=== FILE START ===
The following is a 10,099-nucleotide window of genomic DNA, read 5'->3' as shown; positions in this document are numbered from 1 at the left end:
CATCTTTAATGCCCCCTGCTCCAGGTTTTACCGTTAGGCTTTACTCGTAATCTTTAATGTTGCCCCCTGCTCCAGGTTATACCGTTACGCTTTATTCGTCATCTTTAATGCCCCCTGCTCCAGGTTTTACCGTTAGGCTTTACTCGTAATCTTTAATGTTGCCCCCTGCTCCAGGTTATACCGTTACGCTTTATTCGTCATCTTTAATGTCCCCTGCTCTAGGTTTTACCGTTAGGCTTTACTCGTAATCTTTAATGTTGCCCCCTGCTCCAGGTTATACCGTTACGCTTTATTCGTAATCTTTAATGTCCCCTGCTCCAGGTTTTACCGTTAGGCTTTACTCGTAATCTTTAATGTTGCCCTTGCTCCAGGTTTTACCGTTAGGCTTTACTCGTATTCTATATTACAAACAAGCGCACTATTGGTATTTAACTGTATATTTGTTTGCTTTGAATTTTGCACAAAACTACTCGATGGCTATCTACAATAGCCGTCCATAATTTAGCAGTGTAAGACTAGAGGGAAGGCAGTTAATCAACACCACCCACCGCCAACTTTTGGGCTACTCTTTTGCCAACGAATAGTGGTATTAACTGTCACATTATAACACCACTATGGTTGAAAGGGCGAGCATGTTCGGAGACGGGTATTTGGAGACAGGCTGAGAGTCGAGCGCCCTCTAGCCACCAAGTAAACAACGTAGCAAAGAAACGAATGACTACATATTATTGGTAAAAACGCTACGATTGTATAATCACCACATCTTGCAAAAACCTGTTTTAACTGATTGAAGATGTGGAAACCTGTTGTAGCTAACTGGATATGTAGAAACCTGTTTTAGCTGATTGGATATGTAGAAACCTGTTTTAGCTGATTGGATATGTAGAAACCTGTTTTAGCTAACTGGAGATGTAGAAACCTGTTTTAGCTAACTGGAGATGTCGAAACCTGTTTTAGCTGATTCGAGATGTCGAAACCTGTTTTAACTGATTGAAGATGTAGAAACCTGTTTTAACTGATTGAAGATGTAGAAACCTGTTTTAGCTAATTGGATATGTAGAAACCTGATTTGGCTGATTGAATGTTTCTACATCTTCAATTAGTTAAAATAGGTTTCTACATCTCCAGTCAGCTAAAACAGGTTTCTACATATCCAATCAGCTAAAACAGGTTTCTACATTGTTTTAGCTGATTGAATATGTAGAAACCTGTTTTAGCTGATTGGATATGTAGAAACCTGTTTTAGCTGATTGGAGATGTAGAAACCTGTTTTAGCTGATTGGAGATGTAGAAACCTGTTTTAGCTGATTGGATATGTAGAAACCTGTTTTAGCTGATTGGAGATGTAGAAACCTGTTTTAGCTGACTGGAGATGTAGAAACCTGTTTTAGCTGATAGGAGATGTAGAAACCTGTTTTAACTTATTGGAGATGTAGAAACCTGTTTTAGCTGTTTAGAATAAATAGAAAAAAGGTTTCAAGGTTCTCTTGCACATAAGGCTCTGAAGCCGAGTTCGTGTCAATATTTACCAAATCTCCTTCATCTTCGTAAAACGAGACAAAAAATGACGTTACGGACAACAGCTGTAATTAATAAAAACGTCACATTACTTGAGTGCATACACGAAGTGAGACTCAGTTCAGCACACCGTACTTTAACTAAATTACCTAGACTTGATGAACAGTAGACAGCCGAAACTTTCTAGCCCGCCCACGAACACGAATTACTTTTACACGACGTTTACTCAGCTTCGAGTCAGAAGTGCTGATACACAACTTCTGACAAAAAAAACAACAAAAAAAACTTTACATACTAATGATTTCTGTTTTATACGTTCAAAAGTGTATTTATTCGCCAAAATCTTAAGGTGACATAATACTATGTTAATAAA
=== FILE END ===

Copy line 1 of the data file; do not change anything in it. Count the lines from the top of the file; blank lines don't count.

The following is a 10,099-nucleotide window of genomic DNA, read 5'->3' as shown; positions in this document are numbered from 1 at the left end: